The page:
We welcome the Trump Administration’s recent announcement of a pilot effort to rein in Medicare spending on prescription drugs. This is a reasonable first step toward getting spiraling drug prices under control. After all, prescription drug spending is growing faster than any other category of health care costs.
As part of this pilot, Medicare will base payments for drugs administered in the hospital setting on the prices paid in other advanced, industrialized countries. This will save money for the federal government and for Medicare subscribers.
It’s a step in the right direction, but to make prescription drugs more affordable for all Americans, we need to get to the bottom of why these drugs are so expensive in the first place.
Consider these key facts:
- Nine out of ten of the largest drug makers spent 50 percent more on advertising than they spend on researching and developing new drugs.1
- Using a practice called “pay for delay” pharmaceutical companies whose patents are expiring pay the generic drug company not to launch a version of their drug. The Federal Trade Commission estimates this practice costs us $3.5 billion in higher drug costs each year.3
- The U.S. spends two times more for the exact same prescription drugs compared to other countries.2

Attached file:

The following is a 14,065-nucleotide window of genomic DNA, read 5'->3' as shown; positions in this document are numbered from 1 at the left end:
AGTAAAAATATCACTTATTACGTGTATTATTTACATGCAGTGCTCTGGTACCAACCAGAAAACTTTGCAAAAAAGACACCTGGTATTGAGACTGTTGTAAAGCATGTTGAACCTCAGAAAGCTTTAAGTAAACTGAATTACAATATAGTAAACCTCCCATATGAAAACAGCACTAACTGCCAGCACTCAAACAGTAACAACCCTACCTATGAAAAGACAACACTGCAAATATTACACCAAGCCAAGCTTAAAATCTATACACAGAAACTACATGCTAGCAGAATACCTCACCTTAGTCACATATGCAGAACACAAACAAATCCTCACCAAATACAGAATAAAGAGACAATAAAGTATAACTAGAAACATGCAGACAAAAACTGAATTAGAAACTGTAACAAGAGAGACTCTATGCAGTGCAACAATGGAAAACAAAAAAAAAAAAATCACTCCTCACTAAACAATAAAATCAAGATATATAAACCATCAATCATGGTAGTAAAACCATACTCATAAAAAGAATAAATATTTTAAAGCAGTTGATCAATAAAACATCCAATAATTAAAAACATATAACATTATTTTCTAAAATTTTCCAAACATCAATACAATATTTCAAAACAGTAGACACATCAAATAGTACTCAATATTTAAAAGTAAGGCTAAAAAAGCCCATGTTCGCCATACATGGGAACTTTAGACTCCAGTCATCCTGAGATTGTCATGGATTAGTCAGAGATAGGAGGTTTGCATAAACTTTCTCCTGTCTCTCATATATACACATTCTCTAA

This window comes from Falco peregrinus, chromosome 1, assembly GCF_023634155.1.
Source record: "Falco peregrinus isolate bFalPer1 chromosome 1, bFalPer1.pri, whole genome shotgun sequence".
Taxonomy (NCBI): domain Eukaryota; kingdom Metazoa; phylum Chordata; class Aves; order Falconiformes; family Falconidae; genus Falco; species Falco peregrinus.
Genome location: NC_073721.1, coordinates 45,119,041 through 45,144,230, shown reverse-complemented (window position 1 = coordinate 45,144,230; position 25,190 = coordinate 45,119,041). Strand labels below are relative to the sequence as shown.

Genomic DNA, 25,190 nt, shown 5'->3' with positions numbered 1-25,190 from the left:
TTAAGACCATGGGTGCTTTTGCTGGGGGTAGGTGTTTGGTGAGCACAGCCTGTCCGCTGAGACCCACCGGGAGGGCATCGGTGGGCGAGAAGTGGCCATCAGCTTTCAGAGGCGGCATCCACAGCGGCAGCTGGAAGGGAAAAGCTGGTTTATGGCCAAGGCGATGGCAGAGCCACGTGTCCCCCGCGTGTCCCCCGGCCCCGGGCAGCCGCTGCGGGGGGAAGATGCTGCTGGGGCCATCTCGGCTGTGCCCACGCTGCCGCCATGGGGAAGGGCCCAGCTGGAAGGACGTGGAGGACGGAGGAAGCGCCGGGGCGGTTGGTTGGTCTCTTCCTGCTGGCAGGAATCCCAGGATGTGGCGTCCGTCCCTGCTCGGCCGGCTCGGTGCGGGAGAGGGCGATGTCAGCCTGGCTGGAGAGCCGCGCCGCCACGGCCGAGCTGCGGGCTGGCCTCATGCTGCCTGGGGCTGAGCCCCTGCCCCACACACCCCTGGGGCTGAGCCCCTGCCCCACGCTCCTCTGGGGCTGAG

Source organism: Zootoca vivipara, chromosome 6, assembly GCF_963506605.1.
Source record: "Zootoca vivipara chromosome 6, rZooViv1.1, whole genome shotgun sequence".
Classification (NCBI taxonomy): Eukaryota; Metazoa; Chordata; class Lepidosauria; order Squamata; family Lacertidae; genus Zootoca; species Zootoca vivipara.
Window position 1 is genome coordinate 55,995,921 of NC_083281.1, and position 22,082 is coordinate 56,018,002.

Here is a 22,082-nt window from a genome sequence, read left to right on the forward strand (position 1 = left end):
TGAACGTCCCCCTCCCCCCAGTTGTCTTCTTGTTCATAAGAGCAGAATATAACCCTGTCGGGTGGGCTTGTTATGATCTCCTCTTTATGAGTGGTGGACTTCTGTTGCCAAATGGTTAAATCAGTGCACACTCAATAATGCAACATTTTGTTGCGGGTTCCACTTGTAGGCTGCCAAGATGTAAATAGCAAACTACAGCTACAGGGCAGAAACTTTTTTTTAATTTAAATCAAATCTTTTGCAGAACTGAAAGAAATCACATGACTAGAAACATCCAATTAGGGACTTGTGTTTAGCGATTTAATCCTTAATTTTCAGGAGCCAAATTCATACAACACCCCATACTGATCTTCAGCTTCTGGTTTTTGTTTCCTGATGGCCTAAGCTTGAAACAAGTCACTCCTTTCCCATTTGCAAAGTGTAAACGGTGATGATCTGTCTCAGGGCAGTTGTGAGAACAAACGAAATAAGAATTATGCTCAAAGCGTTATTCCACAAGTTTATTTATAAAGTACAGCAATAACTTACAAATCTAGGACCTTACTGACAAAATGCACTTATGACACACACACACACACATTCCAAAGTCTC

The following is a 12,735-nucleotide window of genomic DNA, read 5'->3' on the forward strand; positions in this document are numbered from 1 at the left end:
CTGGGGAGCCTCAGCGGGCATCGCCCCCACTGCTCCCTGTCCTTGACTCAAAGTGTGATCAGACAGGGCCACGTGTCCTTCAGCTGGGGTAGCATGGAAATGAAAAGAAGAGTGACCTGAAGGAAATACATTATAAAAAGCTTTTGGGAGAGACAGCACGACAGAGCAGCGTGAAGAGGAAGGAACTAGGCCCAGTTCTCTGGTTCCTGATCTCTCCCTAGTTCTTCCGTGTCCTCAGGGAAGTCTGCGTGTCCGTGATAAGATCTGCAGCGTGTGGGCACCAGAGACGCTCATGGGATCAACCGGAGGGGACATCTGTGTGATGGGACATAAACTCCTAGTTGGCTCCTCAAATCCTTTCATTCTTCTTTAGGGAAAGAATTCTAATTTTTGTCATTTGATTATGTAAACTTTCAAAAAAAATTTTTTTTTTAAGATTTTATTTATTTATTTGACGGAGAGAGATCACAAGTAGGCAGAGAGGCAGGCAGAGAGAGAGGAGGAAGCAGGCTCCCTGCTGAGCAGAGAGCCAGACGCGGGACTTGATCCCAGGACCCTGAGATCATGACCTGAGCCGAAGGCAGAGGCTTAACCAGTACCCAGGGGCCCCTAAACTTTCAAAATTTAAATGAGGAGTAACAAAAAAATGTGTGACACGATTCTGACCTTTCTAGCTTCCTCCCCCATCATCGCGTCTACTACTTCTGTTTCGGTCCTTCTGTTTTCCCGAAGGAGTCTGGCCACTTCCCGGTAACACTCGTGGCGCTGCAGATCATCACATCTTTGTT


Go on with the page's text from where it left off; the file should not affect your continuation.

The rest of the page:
If we want drug prices to be fair and sustainable, we need to have an open and honest conversation about drug pricing that supports both innovation and affordability for all Americans. While this Medicare initiative will bring relief to millions, we will help many more when we explore reforms that address the underlying causes of high drug prices in the U.S. through increased transparency, competition, and value.
Here are 5 ways you can save on prescriptions today.
1 “The Crisis.” The Campaign for Sustainable Rx Pricing, 2018. Accessed Oct. 2018.
2 “Why Is Health Spending in the United States So High?” The Organization for Economic Co-operation and Development (OECD), 2011. Accessed Oct. 2018.
3 “How Pharma Companies Game the System to Keep Drugs Expensive.” Harvard Business Review, Apr. 2017. Accessed Oct. 2018.